Sea Gate senior Joyce Soden was 10 years old when her parents took her to the 1939 New York World’s Fair in Queens, where she was dumbstruck by one of the exhibits — a futuristic-looking machine that claimed to transport information from one place to another within minutes!
“They put a piece of paper in it and you looked at the other end of the stage 100 feet away, and another piece of paper came out — it was supposed to be a fax machine!” marveled the president of the Sea Gate Garden and Social Club. “We just couldn’t imagine that the information had been sent in just a few moments!”
The fantastic memory stuck with Soden, and on Sunday she helped return visitors to that time by hosting a memorabilia exhibit from the 1939 and 1964 New York World’s fairs at the Sea Gate Chapel, attended by — among other nostalgists — 97-year-young Alvy West, an original member of the 1939 World’s Fair Band who now lives in Sea Gate.
There were maps, guide books, photographs, DVDs and other time-honored treasures, courtesy of Bensonhurst collector Fred Stern, who led a talk, screened movies and displayed choice items from his multi-thousand-piece archive of the historic expositions, including replicas of the Greyhound “escorter,” which transported visitors around the 1964 fair, and the Kodak Bullet, a revolutionary plastic snapshot camera which debuted at the 1939 fair.
Sunday’s crowd was particularly smitten by a DVD from Aug. 31, 1964, which was named “Lucy Day” in honor of Lucille Ball, who made a guest appearance. It depicted the late comedian waving to the crowds from a convertible while being serenaded by a high school band in red wigs.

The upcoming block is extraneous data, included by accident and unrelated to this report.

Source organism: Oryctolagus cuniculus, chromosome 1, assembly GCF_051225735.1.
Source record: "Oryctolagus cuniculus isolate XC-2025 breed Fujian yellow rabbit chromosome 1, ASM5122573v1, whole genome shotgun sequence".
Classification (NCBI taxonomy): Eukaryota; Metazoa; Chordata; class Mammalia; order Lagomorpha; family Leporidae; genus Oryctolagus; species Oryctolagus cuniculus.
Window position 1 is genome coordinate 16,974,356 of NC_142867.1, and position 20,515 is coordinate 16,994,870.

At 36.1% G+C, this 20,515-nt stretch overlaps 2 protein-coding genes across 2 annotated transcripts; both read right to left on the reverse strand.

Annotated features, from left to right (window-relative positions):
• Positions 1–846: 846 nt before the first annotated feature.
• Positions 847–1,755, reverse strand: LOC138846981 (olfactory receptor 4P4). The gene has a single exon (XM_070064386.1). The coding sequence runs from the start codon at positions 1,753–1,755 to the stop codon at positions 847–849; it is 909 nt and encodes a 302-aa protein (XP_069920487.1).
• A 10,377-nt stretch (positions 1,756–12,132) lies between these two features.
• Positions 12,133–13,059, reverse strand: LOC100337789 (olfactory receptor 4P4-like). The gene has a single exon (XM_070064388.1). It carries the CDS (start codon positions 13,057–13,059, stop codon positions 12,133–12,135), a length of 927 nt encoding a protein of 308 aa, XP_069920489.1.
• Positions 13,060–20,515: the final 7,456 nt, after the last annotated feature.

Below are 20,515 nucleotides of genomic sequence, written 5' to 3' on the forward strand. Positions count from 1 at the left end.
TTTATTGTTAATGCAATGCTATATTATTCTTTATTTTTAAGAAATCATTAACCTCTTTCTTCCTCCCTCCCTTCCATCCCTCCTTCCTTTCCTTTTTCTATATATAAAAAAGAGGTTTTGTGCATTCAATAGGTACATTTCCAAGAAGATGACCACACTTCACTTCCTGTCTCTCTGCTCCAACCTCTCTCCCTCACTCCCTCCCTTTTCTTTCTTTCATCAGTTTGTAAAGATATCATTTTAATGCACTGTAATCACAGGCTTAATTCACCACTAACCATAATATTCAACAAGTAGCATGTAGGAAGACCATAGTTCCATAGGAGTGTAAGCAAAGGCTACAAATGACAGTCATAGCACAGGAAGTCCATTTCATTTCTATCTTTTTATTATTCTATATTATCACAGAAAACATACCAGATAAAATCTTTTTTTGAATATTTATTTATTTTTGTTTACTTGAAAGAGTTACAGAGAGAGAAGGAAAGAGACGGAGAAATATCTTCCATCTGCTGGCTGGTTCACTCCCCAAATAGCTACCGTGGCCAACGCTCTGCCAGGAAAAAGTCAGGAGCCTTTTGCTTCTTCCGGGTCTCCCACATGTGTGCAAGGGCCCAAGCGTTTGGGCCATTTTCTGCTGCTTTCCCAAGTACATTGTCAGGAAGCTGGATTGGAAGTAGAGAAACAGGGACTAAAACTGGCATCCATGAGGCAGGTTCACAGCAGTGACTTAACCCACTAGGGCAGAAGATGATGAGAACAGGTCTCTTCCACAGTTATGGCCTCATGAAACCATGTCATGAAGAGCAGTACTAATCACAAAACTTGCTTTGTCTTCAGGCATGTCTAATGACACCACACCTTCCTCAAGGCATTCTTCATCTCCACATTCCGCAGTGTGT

“You can hear Lucy cracking, ‘Is my hair really that color?’ ” chuckles Stern, 58, a bus driver who attended the 1964 World’s Fair as a pre-teen and won a toy replica of the Chrysler 1963 Turbine car being exhibited at the expo.
That gift horse set the wheels in motion for a hobby which zoomed off when Stern picked up a metal tray from the 1962 Seattle World’s Fair in a flea market during the 1970s.
The collector, who has also shown his cool keepsakes at the Salt Marsh Nature Center, says he delights in bringing the past into the present: “It’s like for an instant, it’s living again, the flags are flying, the fountains are going. You’re really seeing it.”
One man, who attended the 1939 fair, came away with a less scintillating memory.
“When you saw the swastika and the Nazi flag flying outside Germany in the pavilion of nations, your blood curdled!” said Brooklyn activist Lou Powsner, who attended that exposition at a time when America hovered between the Great Depression and mounting international tensions that erupted in World War II a few months later.Reach reporter Shavana Abruzzo at sabruzzo@c